Families of British soldiers killed in Iraq 'let down'

Bob Ainsworth: "There are some horror stories when you dig into how people have been dealt with"

The government "let down" the families of British troops killed in Iraq over the support given to them, ex-Defence Secretary Bob Ainsworth has said.

Mr Ainsworth told the Iraq inquiry that the Ministry of Defence "simply did not get it right" in terms of the overall "welfare package" given to families.

Communication with families was inconsistent and inquests into deaths in service took too long, he said.

Mr Ainsworth is one of a host of ex-Labour ministers to give evidence.

His predecessors as defence secretary - Geoff Hoon, John Reid, Des Browne and John Hutton - have all already appeared before the inquiry.

The inquiry is looking into the UK's involvement in the 2003 invasion of Iraq, the build-up to the war and its aftermath, with it due to report around the end of the year.

When he became minister for the armed forces in 2007, Mr Ainsworth said he quickly realised that the way the Ministry of Defence was dealing with bereaved families was not adequate.

Start Quote

There were some horror stories about how people were dealt with at an individual level”

End Quote Bob Ainsworth Former Defence Secretary

"We were simply not getting it right, to tell the truth," he said. "Again and again we were letting people down."

Concerns included the length of time it took to inform next-of-kin about the loss of loved ones and the fact that liaison officers dealing with families were often called up at short notice and replaced by someone else, causing significant further distress.

"There were some horror stories about how people were dealt with at an individual level," he said.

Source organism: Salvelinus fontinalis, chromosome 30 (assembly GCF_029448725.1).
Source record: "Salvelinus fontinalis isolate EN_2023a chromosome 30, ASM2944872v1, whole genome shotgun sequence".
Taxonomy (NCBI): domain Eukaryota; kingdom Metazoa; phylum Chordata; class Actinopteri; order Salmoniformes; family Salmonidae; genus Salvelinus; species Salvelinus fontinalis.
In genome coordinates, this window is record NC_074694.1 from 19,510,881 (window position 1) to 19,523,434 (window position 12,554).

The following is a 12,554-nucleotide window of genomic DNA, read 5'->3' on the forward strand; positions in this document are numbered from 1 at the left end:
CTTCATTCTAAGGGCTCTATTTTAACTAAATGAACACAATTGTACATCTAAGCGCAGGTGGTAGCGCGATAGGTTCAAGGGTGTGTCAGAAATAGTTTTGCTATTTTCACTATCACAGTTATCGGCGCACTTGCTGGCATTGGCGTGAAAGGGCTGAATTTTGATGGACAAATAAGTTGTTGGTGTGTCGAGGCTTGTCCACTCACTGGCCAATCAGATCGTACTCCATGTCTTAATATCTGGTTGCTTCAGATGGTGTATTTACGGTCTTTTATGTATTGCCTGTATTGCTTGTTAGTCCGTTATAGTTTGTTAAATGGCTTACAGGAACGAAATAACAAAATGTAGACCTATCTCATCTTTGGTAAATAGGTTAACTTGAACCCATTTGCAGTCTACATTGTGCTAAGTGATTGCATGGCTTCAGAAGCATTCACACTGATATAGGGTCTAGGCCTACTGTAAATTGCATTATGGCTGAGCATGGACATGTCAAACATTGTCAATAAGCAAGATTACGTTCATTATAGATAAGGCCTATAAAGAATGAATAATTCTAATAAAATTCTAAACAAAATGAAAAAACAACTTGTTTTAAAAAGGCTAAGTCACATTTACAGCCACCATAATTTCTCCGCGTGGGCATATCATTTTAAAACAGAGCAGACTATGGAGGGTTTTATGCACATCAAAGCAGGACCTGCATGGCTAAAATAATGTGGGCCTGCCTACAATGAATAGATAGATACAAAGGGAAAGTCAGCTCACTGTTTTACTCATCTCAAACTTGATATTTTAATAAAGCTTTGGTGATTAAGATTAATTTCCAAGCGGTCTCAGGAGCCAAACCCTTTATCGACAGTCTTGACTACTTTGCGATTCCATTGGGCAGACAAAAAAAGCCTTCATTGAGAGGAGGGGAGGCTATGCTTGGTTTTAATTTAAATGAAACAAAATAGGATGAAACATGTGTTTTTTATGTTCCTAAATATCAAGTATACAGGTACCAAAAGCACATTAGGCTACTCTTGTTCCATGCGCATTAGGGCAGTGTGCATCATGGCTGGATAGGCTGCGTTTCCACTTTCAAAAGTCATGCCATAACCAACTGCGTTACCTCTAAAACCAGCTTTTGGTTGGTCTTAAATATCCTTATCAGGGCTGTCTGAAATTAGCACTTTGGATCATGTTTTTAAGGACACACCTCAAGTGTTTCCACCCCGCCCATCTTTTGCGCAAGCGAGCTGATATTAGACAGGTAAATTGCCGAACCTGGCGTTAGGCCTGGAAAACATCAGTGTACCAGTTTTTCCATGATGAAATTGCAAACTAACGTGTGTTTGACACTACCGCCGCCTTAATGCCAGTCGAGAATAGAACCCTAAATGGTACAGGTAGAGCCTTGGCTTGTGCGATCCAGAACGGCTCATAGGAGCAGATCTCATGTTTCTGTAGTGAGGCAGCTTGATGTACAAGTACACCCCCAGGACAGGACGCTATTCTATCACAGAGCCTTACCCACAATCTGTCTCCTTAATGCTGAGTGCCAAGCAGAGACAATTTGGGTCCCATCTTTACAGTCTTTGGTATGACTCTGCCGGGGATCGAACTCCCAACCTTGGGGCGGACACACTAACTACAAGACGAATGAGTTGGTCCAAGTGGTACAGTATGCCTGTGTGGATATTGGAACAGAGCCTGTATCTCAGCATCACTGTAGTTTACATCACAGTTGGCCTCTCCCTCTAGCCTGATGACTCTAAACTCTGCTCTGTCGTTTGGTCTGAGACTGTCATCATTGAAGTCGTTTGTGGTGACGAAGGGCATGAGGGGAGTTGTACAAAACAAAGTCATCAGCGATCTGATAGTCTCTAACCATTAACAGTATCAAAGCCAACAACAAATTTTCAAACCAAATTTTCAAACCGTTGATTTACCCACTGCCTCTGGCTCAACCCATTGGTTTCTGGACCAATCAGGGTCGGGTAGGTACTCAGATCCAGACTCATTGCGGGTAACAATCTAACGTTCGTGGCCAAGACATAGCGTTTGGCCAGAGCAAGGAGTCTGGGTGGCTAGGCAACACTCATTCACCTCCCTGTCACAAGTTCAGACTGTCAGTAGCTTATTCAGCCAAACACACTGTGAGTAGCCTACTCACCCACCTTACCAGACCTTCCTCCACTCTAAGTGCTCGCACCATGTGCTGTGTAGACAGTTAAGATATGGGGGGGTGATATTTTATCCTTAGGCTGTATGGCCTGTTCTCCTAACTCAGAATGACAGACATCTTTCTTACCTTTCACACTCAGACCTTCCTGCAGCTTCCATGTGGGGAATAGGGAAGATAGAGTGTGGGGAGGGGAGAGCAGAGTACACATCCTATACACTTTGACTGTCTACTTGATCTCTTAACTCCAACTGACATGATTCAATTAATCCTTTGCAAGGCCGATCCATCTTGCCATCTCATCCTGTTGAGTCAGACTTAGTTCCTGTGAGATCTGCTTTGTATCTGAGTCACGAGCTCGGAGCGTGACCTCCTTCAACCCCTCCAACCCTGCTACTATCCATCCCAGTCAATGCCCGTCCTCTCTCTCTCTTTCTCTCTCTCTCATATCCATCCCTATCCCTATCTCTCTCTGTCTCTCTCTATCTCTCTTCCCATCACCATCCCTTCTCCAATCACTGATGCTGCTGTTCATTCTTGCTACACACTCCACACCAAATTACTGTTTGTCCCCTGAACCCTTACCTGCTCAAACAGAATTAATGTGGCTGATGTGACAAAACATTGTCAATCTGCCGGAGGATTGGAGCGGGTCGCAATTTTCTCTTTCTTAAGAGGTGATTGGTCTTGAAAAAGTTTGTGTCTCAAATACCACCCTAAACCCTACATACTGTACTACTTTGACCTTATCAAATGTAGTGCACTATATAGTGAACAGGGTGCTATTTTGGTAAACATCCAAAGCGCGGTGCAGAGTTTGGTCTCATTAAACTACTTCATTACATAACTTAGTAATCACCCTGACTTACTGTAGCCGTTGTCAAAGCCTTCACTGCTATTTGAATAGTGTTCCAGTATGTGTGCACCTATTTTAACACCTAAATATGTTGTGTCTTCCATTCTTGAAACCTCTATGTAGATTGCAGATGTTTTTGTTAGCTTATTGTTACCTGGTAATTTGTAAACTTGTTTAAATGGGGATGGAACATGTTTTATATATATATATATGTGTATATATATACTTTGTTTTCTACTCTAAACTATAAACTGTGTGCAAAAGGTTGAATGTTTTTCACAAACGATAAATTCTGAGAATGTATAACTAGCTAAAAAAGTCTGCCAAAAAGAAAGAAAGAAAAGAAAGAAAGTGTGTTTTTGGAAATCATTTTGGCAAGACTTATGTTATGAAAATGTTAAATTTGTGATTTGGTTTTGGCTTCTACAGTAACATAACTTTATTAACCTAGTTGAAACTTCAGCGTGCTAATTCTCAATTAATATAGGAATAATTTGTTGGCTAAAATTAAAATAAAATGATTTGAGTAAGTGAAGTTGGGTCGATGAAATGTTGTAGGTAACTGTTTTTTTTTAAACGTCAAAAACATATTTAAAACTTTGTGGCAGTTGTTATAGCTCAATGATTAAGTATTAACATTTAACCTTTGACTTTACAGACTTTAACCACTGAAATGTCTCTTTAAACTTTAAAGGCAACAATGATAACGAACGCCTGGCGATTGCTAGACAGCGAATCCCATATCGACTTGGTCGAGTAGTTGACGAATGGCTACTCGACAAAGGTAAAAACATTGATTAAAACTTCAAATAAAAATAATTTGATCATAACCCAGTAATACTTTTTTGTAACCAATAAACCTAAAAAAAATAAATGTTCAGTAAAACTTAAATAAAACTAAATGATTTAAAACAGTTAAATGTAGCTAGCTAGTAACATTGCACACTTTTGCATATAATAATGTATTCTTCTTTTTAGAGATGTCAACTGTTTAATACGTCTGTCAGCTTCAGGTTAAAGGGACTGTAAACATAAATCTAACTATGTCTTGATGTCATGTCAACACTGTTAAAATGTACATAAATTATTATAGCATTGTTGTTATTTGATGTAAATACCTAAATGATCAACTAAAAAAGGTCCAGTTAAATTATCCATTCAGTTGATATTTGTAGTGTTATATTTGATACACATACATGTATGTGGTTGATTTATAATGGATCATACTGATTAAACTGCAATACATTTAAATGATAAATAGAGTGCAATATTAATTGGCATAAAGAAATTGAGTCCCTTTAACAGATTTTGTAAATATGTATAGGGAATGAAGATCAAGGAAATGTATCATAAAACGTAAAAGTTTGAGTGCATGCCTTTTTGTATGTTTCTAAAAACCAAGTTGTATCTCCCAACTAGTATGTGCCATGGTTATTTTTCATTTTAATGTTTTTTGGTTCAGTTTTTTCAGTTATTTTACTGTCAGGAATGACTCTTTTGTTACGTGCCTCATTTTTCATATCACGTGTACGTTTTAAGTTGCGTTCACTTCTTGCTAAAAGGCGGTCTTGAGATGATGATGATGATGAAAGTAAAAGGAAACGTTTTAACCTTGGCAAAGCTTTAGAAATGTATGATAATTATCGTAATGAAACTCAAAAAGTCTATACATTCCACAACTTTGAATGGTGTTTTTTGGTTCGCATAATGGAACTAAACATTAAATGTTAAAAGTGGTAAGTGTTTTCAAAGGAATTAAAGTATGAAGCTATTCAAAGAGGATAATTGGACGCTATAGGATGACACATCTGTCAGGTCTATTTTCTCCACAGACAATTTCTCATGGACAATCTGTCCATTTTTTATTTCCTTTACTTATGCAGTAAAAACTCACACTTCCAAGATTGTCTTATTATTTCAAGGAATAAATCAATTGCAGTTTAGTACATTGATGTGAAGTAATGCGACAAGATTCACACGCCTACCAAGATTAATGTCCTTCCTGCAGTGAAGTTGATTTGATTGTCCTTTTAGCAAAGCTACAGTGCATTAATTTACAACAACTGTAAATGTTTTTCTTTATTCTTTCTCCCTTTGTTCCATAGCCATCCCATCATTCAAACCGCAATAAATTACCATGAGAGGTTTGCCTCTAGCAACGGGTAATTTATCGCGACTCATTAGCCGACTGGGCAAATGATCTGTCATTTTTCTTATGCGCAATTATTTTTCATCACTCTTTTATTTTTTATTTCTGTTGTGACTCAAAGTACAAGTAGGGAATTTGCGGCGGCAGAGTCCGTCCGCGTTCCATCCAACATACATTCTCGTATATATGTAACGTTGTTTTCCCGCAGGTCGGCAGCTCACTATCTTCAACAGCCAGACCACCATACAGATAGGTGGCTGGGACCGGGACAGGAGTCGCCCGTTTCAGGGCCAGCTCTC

Ministers decided to ask the British Legion and the War Widows Association to set up an independent source of support and legal advice to families, acknowledging that some bereaved families "saw us as the enemy" and this was the best way to earn their trust.

The length of time taken to conduct coroners' inquests into the deaths of service personnel was a "real problem", he told the inquiry.

"It was preventing people from dealing with bereavement and elongating their loss unnecessarily," he said.

He praised the work of coroners who conducted high-profile inquests, such as that into the 2005 shooting down of a Hercules aircraft in which 10 servicemen died.

These inquiries helped change "the culture of the MoD" in terms of how it identified and handled risks.

Medical treatment

Mr Ainsworth said he had continually tried to improve the welfare of troops and their families, helping to double the level of compensation for wounded personnel despite opposition from certain quarters within the MoD.

But he acknowledged shortcomings in several areas, including the ability of troops on the front line to communicate with their families and lengths of tour of duty.

He said criticism of the specialist medical treatment given to the injured back in the UK had been "unjustified" and he strongly believed it was better to treat personnel in NHS facilities rather than dedicated military hospitals.

While he had never had any complaints from troops about the care they received, he acknowledged they were concerned whether the state "will stop caring for them" in the future and said this must never happen.

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